Review: Justice League #3

Finally, the New 52's premiere superteam gets down to the business of kicking bad guy asses instead of each other's.

Andy Hunsakerby Andy Hunsaker

Justice League #3

Up until now, Geoff Johns' Justice League has been decent, but frustratingly cloying at times with two issues essentially boiling down to a superhero slap party with the characters we used to love acting a lot like idiots.  Now, however, the Parademons are attacking, Darkseid is making his move, and it's time for these guys to put up and finally shut up. 

Perhaps the welcome arrival of Wonder Woman into this mix of testosterone-laden lameness is what helps Johns out of his jam, but business really picks up now that the petulant boys are in the background.  Here in the past, Diana is apparently working with the Pentagon in some fashion, with Steve Trevor as her liaison.  And the public hates her, just like they hate Superman over in Action Comics, which is really disconcerting and difficult to get used to.  Of course, she doesn't seem to respond well to being told what to do, and walking down the middle of a Washington D.C. street brandishing a sword in search of a fight is more her speed. 

Johns writes her as a fairly cute fish out of water with a warrior's edge, although she feels a bit like every cheesy 80s movie you ever saw about a hot alien lady of some sort marveling at modern Earth culture.  "Steve, this place, your home, is filled with so many wonderful things.  Ice cream and rock and roll and… many wonderful things."  It puts one in the mind of Mannequin, which doesn't help since Jim Lee renders her face generally as staid and expressionless as a wooden doll.  Even when she gets her huge splash page entering the fray in badass form and impressing all the supermenfolk, her eyes look blank. 

Lee's art is curious in general.  I've said before that it's essentially the straightforward standard for a modern comic book – the mastery of the basics that other artists put their own stylization on to make their own.  When he's on, he's really on, and he does some great stuff with detail and action here.  The Parademons look nasty and everything's really busy.  However, the more you see of Lee, the more it becomes apparent why Rob Liefeld still has a job with DC.  True, they're both Image buddies, but Liefeld is trying his damnedest to be Lee and fails miserably every time.  However, one trait both of their characters share seems to be the "sameface," and it's more apparent here because this issue is filled with toothy grit-anger face that Liefeld can't NOT draw.  Lee's, naturally, are BETTER faces (as in, they don't look like they have constipated rectums for mouths), but even being reminded of Liefeld is severely troubling.  It's also disconcerting to see that Lee apparently can't really differentiate his faces in age very well, as evidenced by Diana talking to a child with an adult head early on.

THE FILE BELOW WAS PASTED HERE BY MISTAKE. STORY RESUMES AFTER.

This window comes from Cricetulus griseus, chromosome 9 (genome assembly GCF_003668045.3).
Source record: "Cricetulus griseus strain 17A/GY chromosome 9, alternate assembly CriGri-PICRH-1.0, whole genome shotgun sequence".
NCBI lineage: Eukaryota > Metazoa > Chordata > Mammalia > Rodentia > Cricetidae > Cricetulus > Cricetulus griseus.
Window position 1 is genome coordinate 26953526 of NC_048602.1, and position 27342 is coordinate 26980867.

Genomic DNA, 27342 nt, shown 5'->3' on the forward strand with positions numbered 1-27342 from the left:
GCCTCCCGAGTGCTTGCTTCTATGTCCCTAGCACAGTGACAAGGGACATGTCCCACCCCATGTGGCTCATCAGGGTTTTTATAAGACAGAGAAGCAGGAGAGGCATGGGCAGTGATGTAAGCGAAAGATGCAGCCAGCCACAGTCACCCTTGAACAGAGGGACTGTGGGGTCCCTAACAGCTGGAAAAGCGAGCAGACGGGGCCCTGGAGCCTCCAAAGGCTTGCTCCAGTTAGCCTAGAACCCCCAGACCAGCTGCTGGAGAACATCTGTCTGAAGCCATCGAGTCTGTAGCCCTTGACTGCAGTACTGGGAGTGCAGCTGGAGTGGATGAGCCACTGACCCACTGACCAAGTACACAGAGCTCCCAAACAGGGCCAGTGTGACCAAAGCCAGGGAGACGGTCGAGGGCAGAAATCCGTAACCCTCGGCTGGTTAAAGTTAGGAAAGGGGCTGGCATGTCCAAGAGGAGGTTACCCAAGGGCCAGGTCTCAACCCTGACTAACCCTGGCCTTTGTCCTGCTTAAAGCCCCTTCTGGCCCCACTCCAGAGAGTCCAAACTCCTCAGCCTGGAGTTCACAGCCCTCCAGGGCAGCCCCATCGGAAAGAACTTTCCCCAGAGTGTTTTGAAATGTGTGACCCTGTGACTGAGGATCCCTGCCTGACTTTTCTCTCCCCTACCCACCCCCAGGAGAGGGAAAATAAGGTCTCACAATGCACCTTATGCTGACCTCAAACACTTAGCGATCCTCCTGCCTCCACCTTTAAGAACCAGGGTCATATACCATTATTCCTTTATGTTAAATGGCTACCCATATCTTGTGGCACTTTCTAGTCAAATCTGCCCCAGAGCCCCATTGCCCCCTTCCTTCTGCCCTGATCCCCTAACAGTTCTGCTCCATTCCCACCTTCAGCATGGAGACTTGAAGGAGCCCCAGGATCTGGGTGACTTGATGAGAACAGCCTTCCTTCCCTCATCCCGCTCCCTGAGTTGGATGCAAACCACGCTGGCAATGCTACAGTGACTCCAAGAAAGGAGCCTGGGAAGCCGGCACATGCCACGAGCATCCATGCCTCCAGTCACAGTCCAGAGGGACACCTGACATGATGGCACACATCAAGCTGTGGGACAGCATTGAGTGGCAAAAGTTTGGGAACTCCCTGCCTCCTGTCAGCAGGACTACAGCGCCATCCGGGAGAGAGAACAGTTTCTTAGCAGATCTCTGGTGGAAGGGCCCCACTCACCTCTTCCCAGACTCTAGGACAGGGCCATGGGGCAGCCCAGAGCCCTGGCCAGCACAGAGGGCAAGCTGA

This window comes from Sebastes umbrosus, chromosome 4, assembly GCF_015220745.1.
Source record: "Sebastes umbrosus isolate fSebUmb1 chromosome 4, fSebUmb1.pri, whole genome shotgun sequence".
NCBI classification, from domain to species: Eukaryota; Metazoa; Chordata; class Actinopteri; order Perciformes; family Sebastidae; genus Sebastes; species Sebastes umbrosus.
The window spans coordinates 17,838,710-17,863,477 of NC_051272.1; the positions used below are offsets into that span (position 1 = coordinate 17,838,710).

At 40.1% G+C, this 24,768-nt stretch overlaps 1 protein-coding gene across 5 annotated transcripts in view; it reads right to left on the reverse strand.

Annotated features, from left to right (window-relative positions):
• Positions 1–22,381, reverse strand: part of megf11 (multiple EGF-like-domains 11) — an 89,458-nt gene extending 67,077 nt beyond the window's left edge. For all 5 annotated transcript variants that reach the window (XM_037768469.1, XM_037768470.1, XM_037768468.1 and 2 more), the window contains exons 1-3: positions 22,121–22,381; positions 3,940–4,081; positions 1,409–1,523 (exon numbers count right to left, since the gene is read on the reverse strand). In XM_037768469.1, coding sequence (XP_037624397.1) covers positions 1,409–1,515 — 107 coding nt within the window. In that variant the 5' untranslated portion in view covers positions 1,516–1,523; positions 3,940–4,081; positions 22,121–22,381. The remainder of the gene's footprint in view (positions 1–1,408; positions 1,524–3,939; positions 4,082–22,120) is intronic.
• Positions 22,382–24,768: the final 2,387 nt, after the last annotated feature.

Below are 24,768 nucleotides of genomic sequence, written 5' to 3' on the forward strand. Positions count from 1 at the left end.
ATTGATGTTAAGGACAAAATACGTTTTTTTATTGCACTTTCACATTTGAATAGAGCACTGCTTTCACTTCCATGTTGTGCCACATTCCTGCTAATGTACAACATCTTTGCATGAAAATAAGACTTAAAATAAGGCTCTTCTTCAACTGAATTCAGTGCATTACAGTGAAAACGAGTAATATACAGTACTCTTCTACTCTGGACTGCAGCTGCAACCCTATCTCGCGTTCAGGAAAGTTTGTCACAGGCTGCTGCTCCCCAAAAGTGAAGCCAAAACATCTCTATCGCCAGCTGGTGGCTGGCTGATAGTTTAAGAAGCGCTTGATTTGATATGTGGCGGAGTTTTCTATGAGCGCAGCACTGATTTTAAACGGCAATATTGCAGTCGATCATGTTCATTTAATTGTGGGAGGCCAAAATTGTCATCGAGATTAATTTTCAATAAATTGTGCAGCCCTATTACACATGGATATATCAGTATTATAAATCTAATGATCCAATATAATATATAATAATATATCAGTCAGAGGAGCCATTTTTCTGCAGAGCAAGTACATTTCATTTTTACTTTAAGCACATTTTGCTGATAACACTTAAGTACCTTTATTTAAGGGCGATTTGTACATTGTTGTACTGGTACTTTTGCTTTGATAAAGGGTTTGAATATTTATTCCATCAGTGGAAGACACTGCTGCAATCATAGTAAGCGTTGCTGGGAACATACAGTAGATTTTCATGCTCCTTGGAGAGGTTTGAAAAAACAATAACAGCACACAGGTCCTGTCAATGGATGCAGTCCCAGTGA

Lest it seem like I didn't enjoy this issue, however, it's quite clearly the best of the three issues we've gotten so far – mainly because I didn't find myself annoyed by any of the characters.  Thankfully, Hal Jordan's douchebaggery is at a minimum, although he does remind us he's there by calling 'dibs' at the sight of Wonder Woman.  The slow build of Cyborg's origin woven into the Parademon narrative will help solidify his presence in the upper echelon of DC heroes, and Aquaman's appearance at the end is quite welcome as well.  It's a straight up alien invasion, but there's something mysterious going on within it, as the Parademons aren't murdering people – they're abducting people for unknown purposes. 

While I miss Diana's pants, Johns does manage to give her a Han Solo moment of coolness that I can appreciate.  When she wades into the fight and rips through hordes of these monsters, Superman just gives her a look.  "You're strong."  Diana's response is simple.  "I know."  That right there is likely setting up whatever relationship they're going to manufacture between these two symbolic powerhouses… although they aren't really symbolic of anything anymore.  At least not yet.

One minor curiosity – has Metropolis always been a coastal city?  It's always vague about where it's actually located, but for some reason, I was always thinking it was more inland. Now it's on the edge of the ocean, which makes it handy to get Aquaman involved, sure.  Perhaps Metropolis just has every aspect it needs to have to serve a story.  Someday, though, I'd like to see it get as detailed a history as Scott Snyder is currently giving Gotham City over in Batman and in Gates of Gotham.

Anyway, Justice League #3 is finally getting to what we wanted out of this book in the first place.  However, it has yet to manage anything completely awesome, even though Wonder Woman's splash page was as close as it's gotten.  Hopefully it'll keep getting better from here, and eventually get us jazzed about the heavy hitters again.